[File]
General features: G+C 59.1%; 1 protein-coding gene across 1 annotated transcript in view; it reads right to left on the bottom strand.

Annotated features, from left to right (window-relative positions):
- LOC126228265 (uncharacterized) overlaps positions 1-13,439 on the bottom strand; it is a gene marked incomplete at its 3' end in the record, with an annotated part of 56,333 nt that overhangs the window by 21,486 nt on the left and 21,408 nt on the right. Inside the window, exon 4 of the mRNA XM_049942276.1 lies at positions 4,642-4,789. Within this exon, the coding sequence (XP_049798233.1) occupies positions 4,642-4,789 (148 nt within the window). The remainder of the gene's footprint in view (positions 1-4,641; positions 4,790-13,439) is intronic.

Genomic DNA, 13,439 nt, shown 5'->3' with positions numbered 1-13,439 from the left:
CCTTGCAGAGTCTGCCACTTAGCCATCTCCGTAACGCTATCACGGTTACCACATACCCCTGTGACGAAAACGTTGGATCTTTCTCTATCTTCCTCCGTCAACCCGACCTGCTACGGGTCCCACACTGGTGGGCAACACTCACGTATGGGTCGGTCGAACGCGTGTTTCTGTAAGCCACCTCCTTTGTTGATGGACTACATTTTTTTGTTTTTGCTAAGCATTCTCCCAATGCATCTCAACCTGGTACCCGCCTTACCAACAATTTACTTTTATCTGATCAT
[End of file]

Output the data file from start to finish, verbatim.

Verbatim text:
General features: G+C 59.1%; 1 protein-coding gene across 1 annotated transcript in view; it reads right to left on the bottom strand.

Annotated features, from left to right (window-relative positions):
- LOC126228265 (uncharacterized) overlaps positions 1-13,439 on the bottom strand; it is a gene marked incomplete at its 3' end in the record, with an annotated part of 56,333 nt that overhangs the window by 21,486 nt on the left and 21,408 nt on the right. Inside the window, exon 4 of the mRNA XM_049942276.1 lies at positions 4,642-4,789. Within this exon, the coding sequence (XP_049798233.1) occupies positions 4,642-4,789 (148 nt within the window). The remainder of the gene's footprint in view (positions 1-4,641; positions 4,790-13,439) is intronic.

Genomic DNA, 13,439 nt, shown 5'->3' with positions numbered 1-13,439 from the left:
CCTTGCAGAGTCTGCCACTTAGCCATCTCCGTAACGCTATCACGGTTACCACATACCCCTGTGACGAAAACGTTGGATCTTTCTCTATCTTCCTCCGTCAACCCGACCTGCTACGGGTCCCACACTGGTGGGCAACACTCACGTATGGGTCGGTCGAACGCGTGTTTCTGTAAGCCACCTCCTTTGTTGATGGACTACATTTTTTTGTTTTTGCTAAGCATTCTCCCAATGCATCTCAACCTGGTACCCGCCTTACCAACAATTTACTTTTATCTGATCAT